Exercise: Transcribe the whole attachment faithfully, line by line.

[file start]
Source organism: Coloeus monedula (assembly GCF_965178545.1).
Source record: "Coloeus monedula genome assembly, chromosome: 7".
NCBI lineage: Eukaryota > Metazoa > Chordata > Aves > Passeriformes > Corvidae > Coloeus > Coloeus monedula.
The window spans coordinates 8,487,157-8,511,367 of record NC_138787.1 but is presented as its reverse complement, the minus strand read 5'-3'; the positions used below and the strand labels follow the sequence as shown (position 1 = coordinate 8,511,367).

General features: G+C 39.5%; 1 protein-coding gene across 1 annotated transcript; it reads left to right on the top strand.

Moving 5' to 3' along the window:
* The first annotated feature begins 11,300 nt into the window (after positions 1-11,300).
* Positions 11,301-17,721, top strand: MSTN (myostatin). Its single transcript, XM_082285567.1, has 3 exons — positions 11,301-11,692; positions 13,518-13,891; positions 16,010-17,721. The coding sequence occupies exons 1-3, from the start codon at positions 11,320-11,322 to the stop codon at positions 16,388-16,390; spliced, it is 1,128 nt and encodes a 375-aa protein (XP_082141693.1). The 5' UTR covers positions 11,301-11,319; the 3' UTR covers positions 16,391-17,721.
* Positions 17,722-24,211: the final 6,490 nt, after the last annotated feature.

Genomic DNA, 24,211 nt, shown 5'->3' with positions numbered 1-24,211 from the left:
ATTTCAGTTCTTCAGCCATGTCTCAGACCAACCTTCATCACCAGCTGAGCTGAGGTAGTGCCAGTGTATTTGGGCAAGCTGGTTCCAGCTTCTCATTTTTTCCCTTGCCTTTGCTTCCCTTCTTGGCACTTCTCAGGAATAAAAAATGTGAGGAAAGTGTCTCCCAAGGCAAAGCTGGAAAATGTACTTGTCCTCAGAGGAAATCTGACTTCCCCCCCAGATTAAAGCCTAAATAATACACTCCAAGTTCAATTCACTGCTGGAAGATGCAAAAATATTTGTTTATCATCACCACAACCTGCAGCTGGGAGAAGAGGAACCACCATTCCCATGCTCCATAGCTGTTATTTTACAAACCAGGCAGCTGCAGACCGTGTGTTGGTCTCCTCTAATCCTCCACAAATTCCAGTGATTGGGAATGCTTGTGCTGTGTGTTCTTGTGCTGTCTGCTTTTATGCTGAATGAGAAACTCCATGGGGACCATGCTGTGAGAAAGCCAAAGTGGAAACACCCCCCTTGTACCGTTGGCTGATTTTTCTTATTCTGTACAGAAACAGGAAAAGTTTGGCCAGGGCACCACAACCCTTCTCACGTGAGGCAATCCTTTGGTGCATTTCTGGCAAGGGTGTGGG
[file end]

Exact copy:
Source organism: Coloeus monedula (assembly GCF_965178545.1).
Source record: "Coloeus monedula genome assembly, chromosome: 7".
NCBI lineage: Eukaryota > Metazoa > Chordata > Aves > Passeriformes > Corvidae > Coloeus > Coloeus monedula.
The window spans coordinates 8,487,157-8,511,367 of record NC_138787.1 but is presented as its reverse complement, the minus strand read 5'-3'; the positions used below and the strand labels follow the sequence as shown (position 1 = coordinate 8,511,367).

General features: G+C 39.5%; 1 protein-coding gene across 1 annotated transcript; it reads left to right on the top strand.

Moving 5' to 3' along the window:
* The first annotated feature begins 11,300 nt into the window (after positions 1-11,300).
* Positions 11,301-17,721, top strand: MSTN (myostatin). Its single transcript, XM_082285567.1, has 3 exons — positions 11,301-11,692; positions 13,518-13,891; positions 16,010-17,721. The coding sequence occupies exons 1-3, from the start codon at positions 11,320-11,322 to the stop codon at positions 16,388-16,390; spliced, it is 1,128 nt and encodes a 375-aa protein (XP_082141693.1). The 5' UTR covers positions 11,301-11,319; the 3' UTR covers positions 16,391-17,721.
* Positions 17,722-24,211: the final 6,490 nt, after the last annotated feature.

Genomic DNA, 24,211 nt, shown 5'->3' with positions numbered 1-24,211 from the left:
ATTTCAGTTCTTCAGCCATGTCTCAGACCAACCTTCATCACCAGCTGAGCTGAGGTAGTGCCAGTGTATTTGGGCAAGCTGGTTCCAGCTTCTCATTTTTTCCCTTGCCTTTGCTTCCCTTCTTGGCACTTCTCAGGAATAAAAAATGTGAGGAAAGTGTCTCCCAAGGCAAAGCTGGAAAATGTACTTGTCCTCAGAGGAAATCTGACTTCCCCCCCAGATTAAAGCCTAAATAATACACTCCAAGTTCAATTCACTGCTGGAAGATGCAAAAATATTTGTTTATCATCACCACAACCTGCAGCTGGGAGAAGAGGAACCACCATTCCCATGCTCCATAGCTGTTATTTTACAAACCAGGCAGCTGCAGACCGTGTGTTGGTCTCCTCTAATCCTCCACAAATTCCAGTGATTGGGAATGCTTGTGCTGTGTGTTCTTGTGCTGTCTGCTTTTATGCTGAATGAGAAACTCCATGGGGACCATGCTGTGAGAAAGCCAAAGTGGAAACACCCCCCTTGTACCGTTGGCTGATTTTTCTTATTCTGTACAGAAACAGGAAAAGTTTGGCCAGGGCACCACAACCCTTCTCACGTGAGGCAATCCTTTGGTGCATTTCTGGCAAGGGTGTGGG